Monday, November 1, 2010

Public Defender Conflict Does Not Warrant Reversal

The Montana Supreme Court has affirmed a criminal conviction despite the fact that co-defendants were represented by different offices of the state public defender. The Missoulian reports:

The Montana Supreme Court on Thursday upheld the conviction of Anthony St. Dennis in the 2007 beating death of Forrest Clayton Salcido, a sometimes-homeless veteran from Missoula, saying there was no conflict of interest in his defense.

Both St. Dennis and his co-defendant in the case, Dustin Strahan, were represented by public defenders, a situation that Missoula attorney Colin Stephens claimed violated St. Dennis' constitutional rights.

In response to that appeal, the state contended that "significant hardships" would arise if the Supreme Court ruled that the public defender's office could not represent co-defendants.

St. Dennis, who was an 18-year-old Hellgate High School senior at the time, was one of two men accused of fatally beating and stomping Salcido, 56, near the California Street footbridge along the Clark Fork River trail in Missoula.

Strahan, then 21, testified against St. Dennis when the latter was convicted of deliberate homicide by a Hill County jury in Havre, where the case was moved because of pretrial publicity. St. Dennis eventually was sentenced to 100 years in prison, ineligible for parole for 40 years.

Strahan then cut a deal, pleading guilty to accountability for deliberate homicide in Salcido's death.

Stephens argued to the Supreme Court in July that "one is directly pointing the finger at the other and is represented by an attorney out of the same law firm" - in this case, the Montana Office of Public Defender.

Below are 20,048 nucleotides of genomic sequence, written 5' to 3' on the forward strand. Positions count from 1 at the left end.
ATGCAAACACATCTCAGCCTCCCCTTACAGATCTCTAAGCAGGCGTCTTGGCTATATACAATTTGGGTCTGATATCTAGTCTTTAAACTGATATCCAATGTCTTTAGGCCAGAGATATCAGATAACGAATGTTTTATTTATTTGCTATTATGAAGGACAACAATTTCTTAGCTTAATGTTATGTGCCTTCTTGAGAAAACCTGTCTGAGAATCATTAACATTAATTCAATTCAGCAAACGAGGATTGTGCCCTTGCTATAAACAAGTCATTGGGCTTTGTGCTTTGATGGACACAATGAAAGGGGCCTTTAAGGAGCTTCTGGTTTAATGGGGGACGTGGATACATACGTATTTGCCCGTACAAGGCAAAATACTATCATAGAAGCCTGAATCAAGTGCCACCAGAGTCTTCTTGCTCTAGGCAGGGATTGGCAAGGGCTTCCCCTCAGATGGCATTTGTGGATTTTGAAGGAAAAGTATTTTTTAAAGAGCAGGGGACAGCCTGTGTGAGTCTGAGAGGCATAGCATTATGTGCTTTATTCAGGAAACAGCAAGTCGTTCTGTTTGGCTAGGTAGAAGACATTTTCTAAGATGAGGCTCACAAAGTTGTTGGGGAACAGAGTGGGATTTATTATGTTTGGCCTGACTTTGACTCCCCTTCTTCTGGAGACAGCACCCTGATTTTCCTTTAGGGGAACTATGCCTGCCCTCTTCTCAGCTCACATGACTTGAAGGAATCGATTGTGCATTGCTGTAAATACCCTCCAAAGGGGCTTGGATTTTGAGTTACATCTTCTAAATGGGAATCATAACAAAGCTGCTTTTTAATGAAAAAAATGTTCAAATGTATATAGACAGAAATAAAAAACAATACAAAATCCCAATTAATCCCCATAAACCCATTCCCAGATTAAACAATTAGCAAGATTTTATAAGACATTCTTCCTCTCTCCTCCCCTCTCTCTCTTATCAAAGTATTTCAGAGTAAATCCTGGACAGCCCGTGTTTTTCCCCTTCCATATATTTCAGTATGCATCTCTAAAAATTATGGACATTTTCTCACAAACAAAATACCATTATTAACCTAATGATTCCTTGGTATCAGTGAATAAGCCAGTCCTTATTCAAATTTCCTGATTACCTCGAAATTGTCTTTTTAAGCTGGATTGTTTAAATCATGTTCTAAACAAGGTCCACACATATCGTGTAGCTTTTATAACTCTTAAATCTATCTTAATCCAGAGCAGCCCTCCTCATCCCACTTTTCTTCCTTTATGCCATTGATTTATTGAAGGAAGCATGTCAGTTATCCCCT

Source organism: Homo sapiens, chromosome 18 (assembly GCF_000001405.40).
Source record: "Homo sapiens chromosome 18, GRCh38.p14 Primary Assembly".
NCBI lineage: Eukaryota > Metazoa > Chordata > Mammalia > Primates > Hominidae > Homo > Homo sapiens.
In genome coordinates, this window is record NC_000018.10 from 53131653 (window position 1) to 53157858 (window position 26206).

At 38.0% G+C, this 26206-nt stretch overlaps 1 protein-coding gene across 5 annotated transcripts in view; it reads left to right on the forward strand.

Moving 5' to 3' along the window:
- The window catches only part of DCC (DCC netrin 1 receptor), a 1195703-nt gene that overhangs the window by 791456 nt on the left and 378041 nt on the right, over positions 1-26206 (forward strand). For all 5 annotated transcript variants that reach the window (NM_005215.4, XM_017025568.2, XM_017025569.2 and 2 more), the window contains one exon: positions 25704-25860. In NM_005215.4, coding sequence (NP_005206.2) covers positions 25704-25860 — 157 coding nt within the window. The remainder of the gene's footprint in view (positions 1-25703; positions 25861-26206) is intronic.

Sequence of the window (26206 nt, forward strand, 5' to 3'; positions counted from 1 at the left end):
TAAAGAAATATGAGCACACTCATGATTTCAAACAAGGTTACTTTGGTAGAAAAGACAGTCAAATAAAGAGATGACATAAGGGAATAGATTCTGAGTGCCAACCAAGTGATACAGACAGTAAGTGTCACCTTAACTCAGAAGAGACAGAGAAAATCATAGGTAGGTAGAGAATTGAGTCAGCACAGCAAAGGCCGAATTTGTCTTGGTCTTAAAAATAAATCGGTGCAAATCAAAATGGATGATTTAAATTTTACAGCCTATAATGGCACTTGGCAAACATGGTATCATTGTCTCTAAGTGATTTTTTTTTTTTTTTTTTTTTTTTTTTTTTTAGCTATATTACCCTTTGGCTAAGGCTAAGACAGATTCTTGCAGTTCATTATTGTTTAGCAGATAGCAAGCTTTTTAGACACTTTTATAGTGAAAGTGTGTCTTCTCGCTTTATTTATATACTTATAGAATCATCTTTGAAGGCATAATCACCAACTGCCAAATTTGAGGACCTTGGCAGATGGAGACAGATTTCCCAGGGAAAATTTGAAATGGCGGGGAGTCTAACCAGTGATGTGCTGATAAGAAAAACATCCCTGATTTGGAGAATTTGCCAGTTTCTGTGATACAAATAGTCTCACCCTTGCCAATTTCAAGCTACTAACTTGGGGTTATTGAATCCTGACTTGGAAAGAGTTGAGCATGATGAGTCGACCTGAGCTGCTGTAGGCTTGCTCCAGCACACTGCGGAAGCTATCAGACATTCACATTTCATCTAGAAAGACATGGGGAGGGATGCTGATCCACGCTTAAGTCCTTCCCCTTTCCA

But the Supreme Court found in its 22-page opinion Thursday that such situations should be considered on a case-by-case basis. The court also rejected St. Dennis' contention that the District Court abused its discretion when it denied his requests for immunity for a proposed witness. And it denied his motion for a new trial.

The main focus of the opinion, however, concerned the conflict issue.

"Clearly, no system is fool-proof," Justice Patricia Cotter wrote in the majority opinion. "A conflict of interest could at some point arise out of OPD's operations. However, given the current strong precautions and safeguards, including ethical walls, in place at OPD, dual representation of co-defendants by attorneys in different offices has not created an actual conflict of interest."

Chief Justice Mike McGrath, as well as Justices Michael Wheat, William Leaphart, Jim Rice and Brian Morris concurred.

Justice Nelson dissented and would find that the treatment of the two public defender offices as separate firms to be "an artificial distinction that is not supported by actual practice within the public defender system...In point of fact, the idea that regional public defender offices are separate and independent is a myth."

 Justice Nelson notes that the same public defender appointed the attorneys for both defendants, which "indicates that [the deputy public defender's] authority and supervisory capacity extended over all four attorneys. " The two clients were, most assuredly, directly adverse to each other.

The majority took the ACLU as amicus to task for referring to correspondence outside the record. Justice Nelson contends that the letters at issue "exemplify [the deputy public defender's] authority over and supervision of the counsel he appointed from both regional offices." The letters reflect that the deputy public defender "chastise[d one of the supervised attorneys] for the position she was taking...regarding the examination of some of the physical evidence by an OPD approved expert in Florida." She responded that "they are supposed to be acting as separate offices with respect to these two cases and, as such, she would not hesitate to act in her client's best interests."

Justice Nelson would remand to the district court to consider the conflicts issue in light of the information reflected in the letters.

There may be a problem with the link. The case is State v. St. Dennis, decided October 28, 2010. (Mike Frisch)

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